GOP's new idea to stop Trump: Make candidates pledge to support the nominee in order to qualify for the ballot

Dumb. You think Trump gives a crap about a pledge? He’d take the pledge, renounce it later, then laugh at what losers these Republican leaders are for ever believing that he’d keep his promise.

And his fans would cheer him on. “He outwitted the RINOs by making them think he’s a man of his word!”

The Virginia and North Carolina parties are in discussions about implementing a new requirement for candidates to qualify for their primary ballots: that they pledge to support the Republican presidential nominee — and not run as a third-party candidate — in the general election…

Any moves to tie Trump’s hands, though, could infuriate the mercurial billionaire, who has warned that he could bolt the party if GOP leaders treat him unfairly. On Tuesday morning, Roger Stone, a longtime former Trump strategist, wrote on Twitter that the state party effort would backfire. “The kind of thing that could make @realDonaldTrump bolt the GOP and run 3rd party or Indy,” he said…

“Ballot access usually is regarded as party function,” said Tom Josefiak, a former RNC chief counsel. “It definitely would be left up to the state party to decide how it’s going to operate.”

The South Carolina GOP requires a loyalty pledge to make the ballot. Trump has until September 30th to decide.

I understand why GOPers are jittery about Trump going third-party but that seems less likely to happen every day. In fact, if you’re a Trump-hater who’s groaning over his polling, there’s your silver lining — the better he does now, the more likely he is to commit himself to the Republican race and try to win the party’s nomination. And his odds of doing that are still much, much lower than the odds are that he’d successfully wreck the GOP’s chances in the general election as an indie. If your endgame here is Republican victory next fall, you’re better off trying to stop Trump in the primaries than having him as a loose cannon firing at the party from the outside. Building a formidable independent campaign that qualifies for the ballot in all 50 states will take lots of money, organization, and time. Trump has the first of those three but the second is questionable, and the longer he spends atop the GOP field, the less he’ll have of the third this winter to try to put together an indie bid if his lead among Republicans starts to collapse.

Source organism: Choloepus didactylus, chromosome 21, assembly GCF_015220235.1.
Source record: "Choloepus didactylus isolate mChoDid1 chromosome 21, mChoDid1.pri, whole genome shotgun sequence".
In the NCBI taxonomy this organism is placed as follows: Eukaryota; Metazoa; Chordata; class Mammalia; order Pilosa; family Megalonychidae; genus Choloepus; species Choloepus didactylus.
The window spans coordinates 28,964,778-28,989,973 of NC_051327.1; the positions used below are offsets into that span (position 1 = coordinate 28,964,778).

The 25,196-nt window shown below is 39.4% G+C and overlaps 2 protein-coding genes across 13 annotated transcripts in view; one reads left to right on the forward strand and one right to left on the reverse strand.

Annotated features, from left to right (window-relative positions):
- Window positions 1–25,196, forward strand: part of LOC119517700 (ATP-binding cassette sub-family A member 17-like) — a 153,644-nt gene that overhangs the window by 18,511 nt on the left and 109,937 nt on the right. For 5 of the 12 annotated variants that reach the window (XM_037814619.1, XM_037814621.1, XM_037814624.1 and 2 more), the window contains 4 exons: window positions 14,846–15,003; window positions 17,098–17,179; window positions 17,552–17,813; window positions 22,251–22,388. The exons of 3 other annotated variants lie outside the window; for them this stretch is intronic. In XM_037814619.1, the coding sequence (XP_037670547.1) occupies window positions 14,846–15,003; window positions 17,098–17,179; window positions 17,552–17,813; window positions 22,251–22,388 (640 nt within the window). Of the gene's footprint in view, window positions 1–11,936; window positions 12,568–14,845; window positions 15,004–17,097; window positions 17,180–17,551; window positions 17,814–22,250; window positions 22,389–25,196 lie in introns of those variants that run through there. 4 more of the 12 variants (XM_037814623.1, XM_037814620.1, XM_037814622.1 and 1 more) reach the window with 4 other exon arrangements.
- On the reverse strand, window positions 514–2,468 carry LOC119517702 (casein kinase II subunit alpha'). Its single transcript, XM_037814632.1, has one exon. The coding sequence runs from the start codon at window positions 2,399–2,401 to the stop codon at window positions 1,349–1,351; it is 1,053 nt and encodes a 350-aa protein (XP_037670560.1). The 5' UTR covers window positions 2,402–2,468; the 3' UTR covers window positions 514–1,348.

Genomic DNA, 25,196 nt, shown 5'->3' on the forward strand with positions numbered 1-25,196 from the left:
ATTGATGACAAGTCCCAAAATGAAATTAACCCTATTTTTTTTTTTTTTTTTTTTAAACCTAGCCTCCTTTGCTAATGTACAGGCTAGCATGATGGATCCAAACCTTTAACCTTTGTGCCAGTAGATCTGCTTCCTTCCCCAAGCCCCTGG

Besides, as Ken Cuccinelli noted to Politico, there are “sore loser laws” in some states that block candidates from running in the general election as an independent if they compete in a party primary and lose. Other states require candidates to register for the primary and general elections on the same day, effectively blocking a third-party switch later. There may be ways around those laws depending upon how much you want to spend on lawyers and how lucky you feel in court, but the safe play would be for Trump to decide whether to stick it out in the GOP race or abandon the party before the voting has even started. If his polling has collapsed before Iowa, he’ll be looking at blowing tens of millions of bucks on a third-party bid where all he can do is play spoiler, and if his polling hasn’t collapsed, he’ll have every reason to remain a Republican and take his chances with GOP voters. What would a ballot pledge do to stop him that those electoral laws don’t? Besides, if Trump wants to wreck the GOP nominee in the general, he doesn’t have to go to any bother involving registering as a candidate, spending money, stumping around the country, etc. He could simply quit the Republican race in due time and then spend next summer doing media hits urging his fans not to vote in the fall. “The best thing you can do now to make America great again,” he could say, “is to send a message to Republicans by staying home this year.” Same basic effect as a third-party candidacy without any of the hassle. Imagine how grateful President Hillary will be.

Here’s Glenn Beck being asked last night on CNN whether he’d vote for Trump as the Republican nominee. Hot Air alum Noah Rothman, a sharp Trump critic, makes a sharp point on a related note here: If you disdain Trump so much that you’d force him to take a loyalty oath, shouldn’t you, as a Republican, pledge to vote for him next fall if he’s the party’s nominee? If you want to reserve your right to boycott a Trump/Clinton election, maybe you shouldn’t demand vows of fealty from anyone else.